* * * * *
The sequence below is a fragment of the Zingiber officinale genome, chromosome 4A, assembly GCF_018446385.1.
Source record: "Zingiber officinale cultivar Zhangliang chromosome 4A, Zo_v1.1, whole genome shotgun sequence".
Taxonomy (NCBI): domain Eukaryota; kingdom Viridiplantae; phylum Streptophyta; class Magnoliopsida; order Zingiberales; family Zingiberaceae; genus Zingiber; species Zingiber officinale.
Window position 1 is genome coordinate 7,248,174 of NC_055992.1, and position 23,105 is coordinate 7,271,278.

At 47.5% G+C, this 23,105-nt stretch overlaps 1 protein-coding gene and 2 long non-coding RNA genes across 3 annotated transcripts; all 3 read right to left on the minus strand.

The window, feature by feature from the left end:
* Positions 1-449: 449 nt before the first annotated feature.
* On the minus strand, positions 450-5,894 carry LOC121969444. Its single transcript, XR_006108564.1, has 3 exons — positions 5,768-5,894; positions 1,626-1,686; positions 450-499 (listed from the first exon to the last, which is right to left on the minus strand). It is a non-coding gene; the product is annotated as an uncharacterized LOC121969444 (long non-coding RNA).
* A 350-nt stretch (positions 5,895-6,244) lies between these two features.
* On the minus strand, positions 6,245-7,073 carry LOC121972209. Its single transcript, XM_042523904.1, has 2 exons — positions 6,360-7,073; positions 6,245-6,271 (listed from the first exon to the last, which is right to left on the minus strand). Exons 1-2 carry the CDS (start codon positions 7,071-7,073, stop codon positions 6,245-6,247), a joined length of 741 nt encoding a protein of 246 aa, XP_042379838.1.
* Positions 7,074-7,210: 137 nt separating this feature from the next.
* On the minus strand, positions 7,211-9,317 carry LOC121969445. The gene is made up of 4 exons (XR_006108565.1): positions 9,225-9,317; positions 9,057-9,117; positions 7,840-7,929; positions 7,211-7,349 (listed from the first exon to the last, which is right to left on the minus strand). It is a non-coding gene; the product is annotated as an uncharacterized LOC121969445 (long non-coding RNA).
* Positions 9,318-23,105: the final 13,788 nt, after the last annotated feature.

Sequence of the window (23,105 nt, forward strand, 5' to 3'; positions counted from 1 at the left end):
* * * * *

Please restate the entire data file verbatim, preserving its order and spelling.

The sequence below is a fragment of the Zingiber officinale genome, chromosome 4A, assembly GCF_018446385.1.
Source record: "Zingiber officinale cultivar Zhangliang chromosome 4A, Zo_v1.1, whole genome shotgun sequence".
Taxonomy (NCBI): domain Eukaryota; kingdom Viridiplantae; phylum Streptophyta; class Magnoliopsida; order Zingiberales; family Zingiberaceae; genus Zingiber; species Zingiber officinale.
Window position 1 is genome coordinate 7,248,174 of NC_055992.1, and position 23,105 is coordinate 7,271,278.

At 47.5% G+C, this 23,105-nt stretch overlaps 1 protein-coding gene and 2 long non-coding RNA genes across 3 annotated transcripts; all 3 read right to left on the minus strand.

The window, feature by feature from the left end:
* Positions 1-449: 449 nt before the first annotated feature.
* On the minus strand, positions 450-5,894 carry LOC121969444. Its single transcript, XR_006108564.1, has 3 exons — positions 5,768-5,894; positions 1,626-1,686; positions 450-499 (listed from the first exon to the last, which is right to left on the minus strand). It is a non-coding gene; the product is annotated as an uncharacterized LOC121969444 (long non-coding RNA).
* A 350-nt stretch (positions 5,895-6,244) lies between these two features.
* On the minus strand, positions 6,245-7,073 carry LOC121972209. Its single transcript, XM_042523904.1, has 2 exons — positions 6,360-7,073; positions 6,245-6,271 (listed from the first exon to the last, which is right to left on the minus strand). Exons 1-2 carry the CDS (start codon positions 7,071-7,073, stop codon positions 6,245-6,247), a joined length of 741 nt encoding a protein of 246 aa, XP_042379838.1.
* Positions 7,074-7,210: 137 nt separating this feature from the next.
* On the minus strand, positions 7,211-9,317 carry LOC121969445. The gene is made up of 4 exons (XR_006108565.1): positions 9,225-9,317; positions 9,057-9,117; positions 7,840-7,929; positions 7,211-7,349 (listed from the first exon to the last, which is right to left on the minus strand). It is a non-coding gene; the product is annotated as an uncharacterized LOC121969445 (long non-coding RNA).
* Positions 9,318-23,105: the final 13,788 nt, after the last annotated feature.

Sequence of the window (23,105 nt, forward strand, 5' to 3'; positions counted from 1 at the left end):